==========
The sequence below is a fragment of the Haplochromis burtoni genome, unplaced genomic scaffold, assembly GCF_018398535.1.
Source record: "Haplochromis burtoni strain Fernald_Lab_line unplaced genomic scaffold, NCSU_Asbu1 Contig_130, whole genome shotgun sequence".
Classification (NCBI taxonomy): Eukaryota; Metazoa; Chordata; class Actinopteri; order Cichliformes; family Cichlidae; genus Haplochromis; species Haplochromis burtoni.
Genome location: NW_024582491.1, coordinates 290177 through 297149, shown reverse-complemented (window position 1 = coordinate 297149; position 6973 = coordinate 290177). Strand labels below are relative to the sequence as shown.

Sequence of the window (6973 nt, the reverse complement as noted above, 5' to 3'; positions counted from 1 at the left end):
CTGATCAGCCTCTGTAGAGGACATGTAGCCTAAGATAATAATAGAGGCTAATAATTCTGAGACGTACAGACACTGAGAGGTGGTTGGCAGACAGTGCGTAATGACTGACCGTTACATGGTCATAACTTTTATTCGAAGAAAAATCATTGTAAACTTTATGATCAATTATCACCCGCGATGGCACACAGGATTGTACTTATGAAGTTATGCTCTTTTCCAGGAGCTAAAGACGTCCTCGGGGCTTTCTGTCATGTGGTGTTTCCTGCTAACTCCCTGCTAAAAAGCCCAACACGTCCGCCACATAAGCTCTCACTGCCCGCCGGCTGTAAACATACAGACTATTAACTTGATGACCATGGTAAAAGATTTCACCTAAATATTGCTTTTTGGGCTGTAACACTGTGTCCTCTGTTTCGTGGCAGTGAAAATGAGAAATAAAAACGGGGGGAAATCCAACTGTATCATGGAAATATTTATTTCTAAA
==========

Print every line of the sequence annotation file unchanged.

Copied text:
The sequence below is a fragment of the Haplochromis burtoni genome, unplaced genomic scaffold, assembly GCF_018398535.1.
Source record: "Haplochromis burtoni strain Fernald_Lab_line unplaced genomic scaffold, NCSU_Asbu1 Contig_130, whole genome shotgun sequence".
Classification (NCBI taxonomy): Eukaryota; Metazoa; Chordata; class Actinopteri; order Cichliformes; family Cichlidae; genus Haplochromis; species Haplochromis burtoni.
Genome location: NW_024582491.1, coordinates 290177 through 297149, shown reverse-complemented (window position 1 = coordinate 297149; position 6973 = coordinate 290177). Strand labels below are relative to the sequence as shown.

Sequence of the window (6973 nt, the reverse complement as noted above, 5' to 3'; positions counted from 1 at the left end):
CTGATCAGCCTCTGTAGAGGACATGTAGCCTAAGATAATAATAGAGGCTAATAATTCTGAGACGTACAGACACTGAGAGGTGGTTGGCAGACAGTGCGTAATGACTGACCGTTACATGGTCATAACTTTTATTCGAAGAAAAATCATTGTAAACTTTATGATCAATTATCACCCGCGATGGCACACAGGATTGTACTTATGAAGTTATGCTCTTTTCCAGGAGCTAAAGACGTCCTCGGGGCTTTCTGTCATGTGGTGTTTCCTGCTAACTCCCTGCTAAAAAGCCCAACACGTCCGCCACATAAGCTCTCACTGCCCGCCGGCTGTAAACATACAGACTATTAACTTGATGACCATGGTAAAAGATTTCACCTAAATATTGCTTTTTGGGCTGTAACACTGTGTCCTCTGTTTCGTGGCAGTGAAAATGAGAAATAAAAACGGGGGGAAATCCAACTGTATCATGGAAATATTTATTTCTAAA